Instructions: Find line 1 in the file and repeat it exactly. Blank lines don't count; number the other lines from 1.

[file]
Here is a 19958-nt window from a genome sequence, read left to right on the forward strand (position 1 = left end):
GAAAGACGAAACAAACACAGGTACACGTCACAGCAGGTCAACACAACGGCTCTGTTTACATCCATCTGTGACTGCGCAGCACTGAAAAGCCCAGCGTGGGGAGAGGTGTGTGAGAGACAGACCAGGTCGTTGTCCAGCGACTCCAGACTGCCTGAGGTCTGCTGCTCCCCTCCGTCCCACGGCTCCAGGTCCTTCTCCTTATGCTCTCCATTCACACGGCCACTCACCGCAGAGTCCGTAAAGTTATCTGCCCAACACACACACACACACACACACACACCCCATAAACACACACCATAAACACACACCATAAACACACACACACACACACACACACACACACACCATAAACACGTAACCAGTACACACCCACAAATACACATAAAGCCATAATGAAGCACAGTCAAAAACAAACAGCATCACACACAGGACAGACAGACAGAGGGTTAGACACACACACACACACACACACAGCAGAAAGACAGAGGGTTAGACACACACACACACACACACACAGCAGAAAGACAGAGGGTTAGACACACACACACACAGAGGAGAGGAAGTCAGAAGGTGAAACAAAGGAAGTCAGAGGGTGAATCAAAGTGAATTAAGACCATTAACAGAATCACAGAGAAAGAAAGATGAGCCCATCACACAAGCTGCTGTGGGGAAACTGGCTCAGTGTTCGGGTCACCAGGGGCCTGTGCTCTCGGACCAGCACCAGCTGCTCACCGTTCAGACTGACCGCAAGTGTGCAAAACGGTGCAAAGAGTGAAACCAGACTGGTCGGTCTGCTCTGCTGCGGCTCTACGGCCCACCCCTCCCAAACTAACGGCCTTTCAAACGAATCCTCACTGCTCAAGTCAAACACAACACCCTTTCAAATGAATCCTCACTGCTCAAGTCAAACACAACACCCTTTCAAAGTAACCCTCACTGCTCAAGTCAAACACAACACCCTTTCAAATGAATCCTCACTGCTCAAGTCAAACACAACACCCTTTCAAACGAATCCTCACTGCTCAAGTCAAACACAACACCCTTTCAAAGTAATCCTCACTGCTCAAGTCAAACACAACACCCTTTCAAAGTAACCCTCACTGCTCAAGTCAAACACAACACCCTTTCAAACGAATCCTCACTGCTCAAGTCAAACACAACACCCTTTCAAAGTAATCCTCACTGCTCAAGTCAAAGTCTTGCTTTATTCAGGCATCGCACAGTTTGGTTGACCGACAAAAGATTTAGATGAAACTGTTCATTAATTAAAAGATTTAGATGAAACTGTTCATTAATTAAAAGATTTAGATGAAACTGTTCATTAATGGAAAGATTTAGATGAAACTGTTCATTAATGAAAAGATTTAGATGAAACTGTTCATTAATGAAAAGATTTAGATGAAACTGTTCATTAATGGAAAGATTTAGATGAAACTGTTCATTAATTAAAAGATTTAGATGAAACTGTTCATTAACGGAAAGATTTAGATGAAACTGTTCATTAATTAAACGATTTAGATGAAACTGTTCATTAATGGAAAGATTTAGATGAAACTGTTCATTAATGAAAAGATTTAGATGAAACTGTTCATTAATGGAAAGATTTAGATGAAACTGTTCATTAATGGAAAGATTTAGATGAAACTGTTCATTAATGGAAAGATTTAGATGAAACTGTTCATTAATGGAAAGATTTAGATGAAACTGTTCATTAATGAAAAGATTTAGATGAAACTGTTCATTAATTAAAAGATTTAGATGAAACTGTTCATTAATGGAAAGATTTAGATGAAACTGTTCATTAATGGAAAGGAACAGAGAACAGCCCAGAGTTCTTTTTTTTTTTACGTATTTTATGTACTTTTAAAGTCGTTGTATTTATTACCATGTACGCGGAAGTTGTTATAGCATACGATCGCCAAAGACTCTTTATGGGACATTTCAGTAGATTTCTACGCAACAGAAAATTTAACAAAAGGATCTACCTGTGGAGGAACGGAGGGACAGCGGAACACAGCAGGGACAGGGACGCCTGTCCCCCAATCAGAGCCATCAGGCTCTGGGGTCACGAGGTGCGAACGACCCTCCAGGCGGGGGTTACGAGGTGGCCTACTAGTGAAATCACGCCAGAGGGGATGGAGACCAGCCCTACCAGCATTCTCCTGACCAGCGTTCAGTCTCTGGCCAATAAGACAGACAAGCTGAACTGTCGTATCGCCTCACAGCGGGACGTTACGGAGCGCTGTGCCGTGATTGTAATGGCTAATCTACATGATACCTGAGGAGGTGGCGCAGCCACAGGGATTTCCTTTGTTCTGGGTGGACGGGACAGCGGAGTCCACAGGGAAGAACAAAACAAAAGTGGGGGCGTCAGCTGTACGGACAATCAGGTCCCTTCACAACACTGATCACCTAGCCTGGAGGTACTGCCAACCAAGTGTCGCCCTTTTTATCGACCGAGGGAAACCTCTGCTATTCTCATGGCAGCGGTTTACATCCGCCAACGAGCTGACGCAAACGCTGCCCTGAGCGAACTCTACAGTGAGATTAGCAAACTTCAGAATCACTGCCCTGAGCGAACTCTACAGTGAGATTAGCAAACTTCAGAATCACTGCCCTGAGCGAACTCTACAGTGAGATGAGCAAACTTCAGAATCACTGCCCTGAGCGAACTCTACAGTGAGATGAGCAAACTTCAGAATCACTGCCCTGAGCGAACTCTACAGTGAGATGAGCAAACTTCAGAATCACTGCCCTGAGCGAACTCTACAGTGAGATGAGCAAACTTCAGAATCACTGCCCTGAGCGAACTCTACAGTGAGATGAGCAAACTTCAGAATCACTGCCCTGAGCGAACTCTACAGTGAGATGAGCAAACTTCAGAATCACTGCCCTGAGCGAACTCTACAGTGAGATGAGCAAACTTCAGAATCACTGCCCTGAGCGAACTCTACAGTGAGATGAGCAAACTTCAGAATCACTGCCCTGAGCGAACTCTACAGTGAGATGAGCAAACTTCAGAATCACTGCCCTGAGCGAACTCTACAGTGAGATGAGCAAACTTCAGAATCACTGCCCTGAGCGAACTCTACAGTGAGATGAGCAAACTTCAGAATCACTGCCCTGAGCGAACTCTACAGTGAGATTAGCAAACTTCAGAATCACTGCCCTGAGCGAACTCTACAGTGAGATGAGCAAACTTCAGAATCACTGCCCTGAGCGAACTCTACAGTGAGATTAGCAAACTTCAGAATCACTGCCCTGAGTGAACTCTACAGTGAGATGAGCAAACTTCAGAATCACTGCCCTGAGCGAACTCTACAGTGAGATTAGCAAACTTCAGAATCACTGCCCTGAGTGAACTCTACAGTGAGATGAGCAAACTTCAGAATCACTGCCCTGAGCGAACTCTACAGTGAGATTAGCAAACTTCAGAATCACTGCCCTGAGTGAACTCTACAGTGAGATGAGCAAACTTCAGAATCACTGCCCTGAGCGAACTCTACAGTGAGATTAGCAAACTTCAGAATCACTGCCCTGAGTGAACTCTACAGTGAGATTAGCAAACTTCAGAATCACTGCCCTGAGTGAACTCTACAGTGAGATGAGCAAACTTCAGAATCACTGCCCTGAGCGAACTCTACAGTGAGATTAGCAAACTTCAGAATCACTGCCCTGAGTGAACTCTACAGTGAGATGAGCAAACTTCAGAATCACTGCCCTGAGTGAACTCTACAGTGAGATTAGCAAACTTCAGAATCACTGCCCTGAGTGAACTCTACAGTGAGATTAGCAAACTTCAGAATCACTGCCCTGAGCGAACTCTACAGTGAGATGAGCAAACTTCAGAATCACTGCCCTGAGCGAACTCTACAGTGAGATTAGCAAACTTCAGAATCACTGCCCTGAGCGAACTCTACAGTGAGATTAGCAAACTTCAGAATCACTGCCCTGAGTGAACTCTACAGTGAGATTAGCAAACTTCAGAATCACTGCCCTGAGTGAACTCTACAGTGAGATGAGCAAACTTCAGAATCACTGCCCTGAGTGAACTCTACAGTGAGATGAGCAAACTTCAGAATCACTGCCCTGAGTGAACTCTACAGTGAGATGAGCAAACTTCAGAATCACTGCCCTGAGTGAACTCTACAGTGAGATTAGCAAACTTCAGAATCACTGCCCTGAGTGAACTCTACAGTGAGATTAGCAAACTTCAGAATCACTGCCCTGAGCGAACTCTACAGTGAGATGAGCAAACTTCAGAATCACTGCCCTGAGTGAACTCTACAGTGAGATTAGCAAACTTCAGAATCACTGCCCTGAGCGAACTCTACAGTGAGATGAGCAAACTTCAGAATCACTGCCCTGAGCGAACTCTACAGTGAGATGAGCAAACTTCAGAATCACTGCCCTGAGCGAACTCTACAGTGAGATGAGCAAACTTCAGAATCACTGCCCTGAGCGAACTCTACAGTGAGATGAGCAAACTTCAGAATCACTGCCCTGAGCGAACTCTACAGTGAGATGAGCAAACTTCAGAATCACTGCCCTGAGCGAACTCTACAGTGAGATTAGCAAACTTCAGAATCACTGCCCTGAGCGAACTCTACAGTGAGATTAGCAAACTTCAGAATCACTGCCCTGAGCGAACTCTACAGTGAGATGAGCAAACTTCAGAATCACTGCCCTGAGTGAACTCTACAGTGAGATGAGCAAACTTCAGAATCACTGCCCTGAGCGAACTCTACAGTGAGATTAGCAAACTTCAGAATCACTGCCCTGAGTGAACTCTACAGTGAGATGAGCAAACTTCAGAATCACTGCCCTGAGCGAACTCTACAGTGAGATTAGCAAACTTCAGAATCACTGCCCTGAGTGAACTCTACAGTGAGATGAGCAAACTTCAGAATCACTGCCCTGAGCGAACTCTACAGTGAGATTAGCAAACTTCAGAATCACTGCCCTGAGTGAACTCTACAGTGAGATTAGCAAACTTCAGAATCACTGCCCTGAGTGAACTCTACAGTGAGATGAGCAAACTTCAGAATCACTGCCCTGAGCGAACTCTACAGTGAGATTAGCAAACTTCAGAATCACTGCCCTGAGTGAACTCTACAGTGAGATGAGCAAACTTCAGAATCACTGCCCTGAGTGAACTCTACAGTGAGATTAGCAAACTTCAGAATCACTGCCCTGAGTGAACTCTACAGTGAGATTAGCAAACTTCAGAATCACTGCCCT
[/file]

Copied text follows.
Here is a 19958-nt window from a genome sequence, read left to right on the forward strand (position 1 = left end):